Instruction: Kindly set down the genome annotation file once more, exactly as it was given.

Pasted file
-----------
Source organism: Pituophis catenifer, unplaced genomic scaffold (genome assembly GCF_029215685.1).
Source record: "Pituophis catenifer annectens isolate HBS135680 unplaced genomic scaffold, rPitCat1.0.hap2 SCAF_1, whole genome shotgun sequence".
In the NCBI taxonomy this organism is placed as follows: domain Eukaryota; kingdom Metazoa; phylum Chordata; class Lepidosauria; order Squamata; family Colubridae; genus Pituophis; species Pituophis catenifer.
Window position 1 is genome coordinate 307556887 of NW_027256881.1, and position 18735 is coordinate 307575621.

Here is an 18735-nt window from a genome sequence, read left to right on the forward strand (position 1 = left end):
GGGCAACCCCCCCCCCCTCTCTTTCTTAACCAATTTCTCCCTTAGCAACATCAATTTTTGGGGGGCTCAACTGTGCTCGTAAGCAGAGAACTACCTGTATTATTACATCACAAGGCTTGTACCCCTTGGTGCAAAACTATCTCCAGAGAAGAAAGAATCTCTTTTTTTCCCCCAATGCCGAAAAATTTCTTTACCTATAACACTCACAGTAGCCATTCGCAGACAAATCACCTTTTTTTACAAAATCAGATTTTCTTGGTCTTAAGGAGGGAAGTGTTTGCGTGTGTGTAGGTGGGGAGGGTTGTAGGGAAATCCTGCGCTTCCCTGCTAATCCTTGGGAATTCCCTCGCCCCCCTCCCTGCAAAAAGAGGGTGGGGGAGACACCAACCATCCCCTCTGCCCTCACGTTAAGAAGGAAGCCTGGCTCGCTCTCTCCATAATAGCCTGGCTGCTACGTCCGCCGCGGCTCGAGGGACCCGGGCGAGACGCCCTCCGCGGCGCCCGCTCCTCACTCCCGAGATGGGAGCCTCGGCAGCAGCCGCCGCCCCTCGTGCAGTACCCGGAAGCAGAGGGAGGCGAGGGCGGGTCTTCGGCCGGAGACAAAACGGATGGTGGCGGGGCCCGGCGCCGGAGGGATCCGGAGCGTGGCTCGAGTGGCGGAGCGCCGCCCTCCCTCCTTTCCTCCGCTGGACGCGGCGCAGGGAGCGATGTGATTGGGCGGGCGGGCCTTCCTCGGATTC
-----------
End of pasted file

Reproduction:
Source organism: Pituophis catenifer, unplaced genomic scaffold (genome assembly GCF_029215685.1).
Source record: "Pituophis catenifer annectens isolate HBS135680 unplaced genomic scaffold, rPitCat1.0.hap2 SCAF_1, whole genome shotgun sequence".
In the NCBI taxonomy this organism is placed as follows: domain Eukaryota; kingdom Metazoa; phylum Chordata; class Lepidosauria; order Squamata; family Colubridae; genus Pituophis; species Pituophis catenifer.
Window position 1 is genome coordinate 307556887 of NW_027256881.1, and position 18735 is coordinate 307575621.

Here is an 18735-nt window from a genome sequence, read left to right on the forward strand (position 1 = left end):
GGGCAACCCCCCCCCCCTCTCTTTCTTAACCAATTTCTCCCTTAGCAACATCAATTTTTGGGGGGCTCAACTGTGCTCGTAAGCAGAGAACTACCTGTATTATTACATCACAAGGCTTGTACCCCTTGGTGCAAAACTATCTCCAGAGAAGAAAGAATCTCTTTTTTTCCCCCAATGCCGAAAAATTTCTTTACCTATAACACTCACAGTAGCCATTCGCAGACAAATCACCTTTTTTTACAAAATCAGATTTTCTTGGTCTTAAGGAGGGAAGTGTTTGCGTGTGTGTAGGTGGGGAGGGTTGTAGGGAAATCCTGCGCTTCCCTGCTAATCCTTGGGAATTCCCTCGCCCCCCTCCCTGCAAAAAGAGGGTGGGGGAGACACCAACCATCCCCTCTGCCCTCACGTTAAGAAGGAAGCCTGGCTCGCTCTCTCCATAATAGCCTGGCTGCTACGTCCGCCGCGGCTCGAGGGACCCGGGCGAGACGCCCTCCGCGGCGCCCGCTCCTCACTCCCGAGATGGGAGCCTCGGCAGCAGCCGCCGCCCCTCGTGCAGTACCCGGAAGCAGAGGGAGGCGAGGGCGGGTCTTCGGCCGGAGACAAAACGGATGGTGGCGGGGCCCGGCGCCGGAGGGATCCGGAGCGTGGCTCGAGTGGCGGAGCGCCGCCCTCCCTCCTTTCCTCCGCTGGACGCGGCGCAGGGAGCGATGTGATTGGGCGGGCGGGCCTTCCTCGGATTC